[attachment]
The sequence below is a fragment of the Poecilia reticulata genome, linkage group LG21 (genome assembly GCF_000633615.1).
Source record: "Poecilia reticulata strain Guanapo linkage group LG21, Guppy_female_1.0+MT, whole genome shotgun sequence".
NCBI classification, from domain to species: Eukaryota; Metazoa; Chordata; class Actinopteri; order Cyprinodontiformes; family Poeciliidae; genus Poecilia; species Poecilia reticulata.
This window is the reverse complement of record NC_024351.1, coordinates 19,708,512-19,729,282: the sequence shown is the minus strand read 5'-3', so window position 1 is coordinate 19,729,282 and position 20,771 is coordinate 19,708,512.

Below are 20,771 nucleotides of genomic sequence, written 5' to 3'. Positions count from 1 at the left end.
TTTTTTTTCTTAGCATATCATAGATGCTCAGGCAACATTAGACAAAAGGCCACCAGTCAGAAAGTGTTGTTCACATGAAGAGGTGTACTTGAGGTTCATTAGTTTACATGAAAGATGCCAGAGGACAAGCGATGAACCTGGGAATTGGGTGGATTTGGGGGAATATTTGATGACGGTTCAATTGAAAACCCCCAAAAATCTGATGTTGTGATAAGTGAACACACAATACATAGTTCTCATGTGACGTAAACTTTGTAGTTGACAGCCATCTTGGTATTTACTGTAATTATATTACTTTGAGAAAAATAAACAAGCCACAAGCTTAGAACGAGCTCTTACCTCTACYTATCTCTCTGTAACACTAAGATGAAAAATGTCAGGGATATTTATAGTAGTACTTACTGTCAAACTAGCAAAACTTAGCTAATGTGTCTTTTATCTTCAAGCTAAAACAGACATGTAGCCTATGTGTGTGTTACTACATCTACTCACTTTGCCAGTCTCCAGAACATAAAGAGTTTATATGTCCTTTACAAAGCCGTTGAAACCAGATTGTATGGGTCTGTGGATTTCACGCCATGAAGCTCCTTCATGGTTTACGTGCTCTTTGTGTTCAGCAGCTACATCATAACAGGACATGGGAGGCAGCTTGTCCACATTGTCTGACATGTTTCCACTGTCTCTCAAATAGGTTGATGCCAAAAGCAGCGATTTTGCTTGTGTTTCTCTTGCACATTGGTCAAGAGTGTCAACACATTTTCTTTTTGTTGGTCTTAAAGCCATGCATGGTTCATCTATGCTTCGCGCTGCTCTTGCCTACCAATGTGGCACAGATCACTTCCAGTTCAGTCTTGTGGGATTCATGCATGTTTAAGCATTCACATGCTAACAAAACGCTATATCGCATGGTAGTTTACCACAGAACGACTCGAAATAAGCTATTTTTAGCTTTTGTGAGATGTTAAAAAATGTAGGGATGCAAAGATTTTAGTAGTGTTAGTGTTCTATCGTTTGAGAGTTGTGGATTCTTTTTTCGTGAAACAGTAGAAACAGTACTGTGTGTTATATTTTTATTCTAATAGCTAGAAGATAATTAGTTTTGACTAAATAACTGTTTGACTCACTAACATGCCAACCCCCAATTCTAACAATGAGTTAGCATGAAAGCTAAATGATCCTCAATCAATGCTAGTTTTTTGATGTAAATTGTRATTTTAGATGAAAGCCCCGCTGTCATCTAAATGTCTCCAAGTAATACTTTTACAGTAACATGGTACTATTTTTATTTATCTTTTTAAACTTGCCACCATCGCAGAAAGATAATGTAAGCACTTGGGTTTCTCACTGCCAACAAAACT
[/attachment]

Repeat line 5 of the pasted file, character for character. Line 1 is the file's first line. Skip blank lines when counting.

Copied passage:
Below are 20,771 nucleotides of genomic sequence, written 5' to 3'. Positions count from 1 at the left end.